GREEN BAY — The Green Bay Packers may not have their star wide receiver or their defensive coordinator for Thursday night’s showdown with the undefeated Arizona Cardinals after Davante Adams was placed on the reserve/COVID-19 list Monday afternoon and Joe Barry tested positive for the coronavirus.
A source confirmed that Adams also tested positive, although the team is not allowed to announce that information. Adams hasn’t been following the telltale protocols for unvaccinated players — he hasn’t worn a mask to Q&A sessions with reporters, hasn’t been required to wear a mask on the sideline when not in games and was wearing the wristband worn by vaccinated players in training camp, indicating that he is indeed vaccinated and contracted the virus.
Packers head coach Matt LaFleur said Barry also tested positive, with news of Barry’s positive test breaking on Monday morning.
In order for Adams to play against the Cardinals — or for Barry to coach against them for that matter — they would need two negative PCR COVID-19 tests that were done 24 hours apart.
The Packers already had wide receiver Malik Taylor on the COVID-19 list, having placed him on the reserve list on Oct. 15.
LaFleur acknowledged that the Packers have been placed in the NFL’s enhanced mitigation protocols, meaning that all coaches, players and staff — including those who are vaccinated — are required to wear masks at all times within the facility and undergo daily COVID-19 testing. The Chicago Bears, with head coach Matt Nagy having tested positive, are also in the enhanced mitigation protocols.
The Packers coaches held all their game-planning meetings virtually on Monday, one day after beating the Washington Football Team 24-10 at Lambeau Field for the team’s sixth consecutive victory.
“I think any time that you have any cases, you’re always a little bit concerned about that,” LaFleur said Monday afternoon, after the news of Barry’s positive test became public but before the team announced Adams’ placement on the reserve/COVID-19 list.
“But, the majority of our guys are vaccinated, so there’s a little bit different protocol with that. I don’t think in terms of (Barry) being at close contact with any of our players, I don’t think that’s a real concern of ours right now. But we’re still waiting to hear back from the league before we get clearance on anything.”
Adams, who caught six passes for 76 yards and a touchdown in Sunday’s win over Washington, has caught 52 passes for 744 yards this season, and the Packers’ offense has flowed through him all year. The team is 6-0 under LaFleur in games they played without him the past two years, with the 2019 team going 4-0 while Adams was sidelined with a toe injury and last year’s team winning both games Adams missed with a hamstring injury.
The Packers could get a boost from wide receiver Marquez Valdes-Scantling, who has missed the past four games with a hamstring injury. LaFleur expressed hope that Valdes-Scantling, the team’s best downfield deep-ball threat, could play against the Cardinals.
“Absolutely, there’s hope for that,” LaFleur said. “We’ll see. I know he was out there running today, and we’ll see how he’s feeling come tomorrow and as we progress throughout the week. I know he’s working hard. He wants to be out there. Certainly, we miss the element that he brings. I thought he was playing at a really high level before he went out.”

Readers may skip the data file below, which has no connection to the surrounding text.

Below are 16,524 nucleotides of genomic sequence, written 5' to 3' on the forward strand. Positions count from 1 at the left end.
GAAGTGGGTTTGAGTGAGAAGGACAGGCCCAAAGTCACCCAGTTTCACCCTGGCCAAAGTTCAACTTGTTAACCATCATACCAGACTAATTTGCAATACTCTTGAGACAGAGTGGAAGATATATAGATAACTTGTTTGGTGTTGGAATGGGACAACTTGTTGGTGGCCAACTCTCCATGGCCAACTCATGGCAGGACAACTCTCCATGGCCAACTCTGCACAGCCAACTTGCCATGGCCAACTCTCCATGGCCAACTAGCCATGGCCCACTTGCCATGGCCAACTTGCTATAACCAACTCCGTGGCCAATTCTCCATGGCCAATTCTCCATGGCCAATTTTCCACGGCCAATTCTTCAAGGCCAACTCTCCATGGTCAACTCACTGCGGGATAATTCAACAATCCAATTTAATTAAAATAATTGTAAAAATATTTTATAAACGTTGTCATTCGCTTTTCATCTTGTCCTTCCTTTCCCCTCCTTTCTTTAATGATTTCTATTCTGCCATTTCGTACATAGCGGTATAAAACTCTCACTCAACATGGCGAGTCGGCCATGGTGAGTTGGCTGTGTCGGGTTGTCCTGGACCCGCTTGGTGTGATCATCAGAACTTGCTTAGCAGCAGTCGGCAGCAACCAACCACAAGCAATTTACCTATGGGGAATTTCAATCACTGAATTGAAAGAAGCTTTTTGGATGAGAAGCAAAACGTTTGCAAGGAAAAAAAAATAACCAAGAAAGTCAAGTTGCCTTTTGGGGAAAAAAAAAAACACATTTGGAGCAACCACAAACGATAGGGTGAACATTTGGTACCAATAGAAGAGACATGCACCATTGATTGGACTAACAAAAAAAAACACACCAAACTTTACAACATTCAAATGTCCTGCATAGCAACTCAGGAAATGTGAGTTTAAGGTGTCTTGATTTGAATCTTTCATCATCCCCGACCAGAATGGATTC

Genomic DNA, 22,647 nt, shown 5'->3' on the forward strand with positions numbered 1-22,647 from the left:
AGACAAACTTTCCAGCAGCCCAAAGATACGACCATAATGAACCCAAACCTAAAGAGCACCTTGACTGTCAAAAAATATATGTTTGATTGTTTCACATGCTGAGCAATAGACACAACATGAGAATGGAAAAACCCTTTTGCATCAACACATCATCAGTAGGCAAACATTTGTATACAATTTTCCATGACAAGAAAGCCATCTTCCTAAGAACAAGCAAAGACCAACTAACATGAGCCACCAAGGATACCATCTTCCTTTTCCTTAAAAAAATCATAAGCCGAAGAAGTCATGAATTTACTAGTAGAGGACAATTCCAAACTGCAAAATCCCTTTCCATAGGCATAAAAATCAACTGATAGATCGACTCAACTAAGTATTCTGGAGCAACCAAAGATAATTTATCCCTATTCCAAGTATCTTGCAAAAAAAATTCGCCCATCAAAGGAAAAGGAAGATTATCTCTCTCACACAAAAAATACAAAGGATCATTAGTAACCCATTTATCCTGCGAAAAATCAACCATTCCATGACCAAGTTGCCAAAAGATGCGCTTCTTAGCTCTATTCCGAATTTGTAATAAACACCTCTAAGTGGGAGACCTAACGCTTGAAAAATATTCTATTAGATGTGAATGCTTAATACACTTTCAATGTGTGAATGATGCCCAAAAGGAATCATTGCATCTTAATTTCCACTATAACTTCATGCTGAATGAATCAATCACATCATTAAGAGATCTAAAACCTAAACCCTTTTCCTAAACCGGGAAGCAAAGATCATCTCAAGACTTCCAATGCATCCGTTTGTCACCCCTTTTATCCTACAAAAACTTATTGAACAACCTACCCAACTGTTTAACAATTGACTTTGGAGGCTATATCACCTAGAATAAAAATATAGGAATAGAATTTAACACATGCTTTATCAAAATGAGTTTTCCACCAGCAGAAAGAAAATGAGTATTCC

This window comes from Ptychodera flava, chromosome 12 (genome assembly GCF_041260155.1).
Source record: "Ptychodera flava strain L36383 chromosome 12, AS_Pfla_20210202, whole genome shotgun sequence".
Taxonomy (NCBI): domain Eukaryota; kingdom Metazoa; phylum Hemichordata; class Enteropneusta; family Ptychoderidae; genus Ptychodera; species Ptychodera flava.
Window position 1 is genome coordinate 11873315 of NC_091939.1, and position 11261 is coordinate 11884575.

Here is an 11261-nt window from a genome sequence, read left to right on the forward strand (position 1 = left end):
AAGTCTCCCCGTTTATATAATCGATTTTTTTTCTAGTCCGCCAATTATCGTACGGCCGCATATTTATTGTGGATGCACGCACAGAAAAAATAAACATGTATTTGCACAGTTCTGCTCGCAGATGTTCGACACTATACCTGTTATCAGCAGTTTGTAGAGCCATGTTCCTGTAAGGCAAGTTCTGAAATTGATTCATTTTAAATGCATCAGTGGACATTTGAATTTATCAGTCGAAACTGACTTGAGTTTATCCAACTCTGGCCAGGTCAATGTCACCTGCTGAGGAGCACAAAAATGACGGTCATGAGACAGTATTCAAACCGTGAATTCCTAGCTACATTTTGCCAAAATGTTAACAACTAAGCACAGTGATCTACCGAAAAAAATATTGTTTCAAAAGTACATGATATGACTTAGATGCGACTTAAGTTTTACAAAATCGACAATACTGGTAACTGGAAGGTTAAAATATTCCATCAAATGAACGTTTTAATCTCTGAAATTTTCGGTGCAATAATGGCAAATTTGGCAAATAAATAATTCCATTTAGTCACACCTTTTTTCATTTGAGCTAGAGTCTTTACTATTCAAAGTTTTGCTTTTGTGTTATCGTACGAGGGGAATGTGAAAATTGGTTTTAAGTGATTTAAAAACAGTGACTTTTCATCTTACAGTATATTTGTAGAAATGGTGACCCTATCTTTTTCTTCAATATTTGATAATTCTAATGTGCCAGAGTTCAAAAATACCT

Assuming they’ll be without Barry, whose much-maligned defense has played well in spurts and ended its struggles in the red zone by stopping Washington four times inside the Green Bay 20-yard line on Sunday, LaFleur said the Packers will try to replace him collectively.
Still, someone will have to call the defensive plays, and defensive backs coach/defensive passing-game coordinator Jerry Gray, who has experience as a coordinator with the Buffalo Bills (2001 through ‘05) and Tennessee Titans (2011 through ‘13), would be the logical choice. Gray interviewed with LaFleur for the job before it went to Barry in January.
“That’s something that we’re kind of working through right now. I think regardless of how we do it, it’ll be a collective effort with everybody involved and having an input,” LaFleur said. “Certainly, you feel confident with a guy like Jerry, who’s called it before and has had a top-five defense in this league. So we definitely have people that we feel are capable of getting the job done.”
The NFL requires all coaches to be vaccinated, but obviously there have been breakthrough cases throughout the league this year. Earlier this season, defensive line coach Jerry Montgomery tested positive for COVID-19 and missed the team’s Sept. 20 win over Detroit as a result.
“It’s just the way of the world right now,” offensive coordinator Nathaniel Hackett said of the COVID-19 concerns that remain, even for vaccinated people. “I mean, anybody that walks out of their house, whether vaccinated or unvaccinated, it’s something that’s out there. It’s scary and it’s unfortunate and a lot of people have been hurt by it.
“Everybody’s trying to understand that that could happen, and take precautions the way that they feel is best. None of us want it, none of us want to bring it in the building. None of our kids, none of our wives. But I’m a father and a husband, and I’m still going to see my kids, I’m still going to see my wife. So I think that it’s one of those things, you’ve got to be as careful as you possibly can, and understand this is something that, it’s not going away.”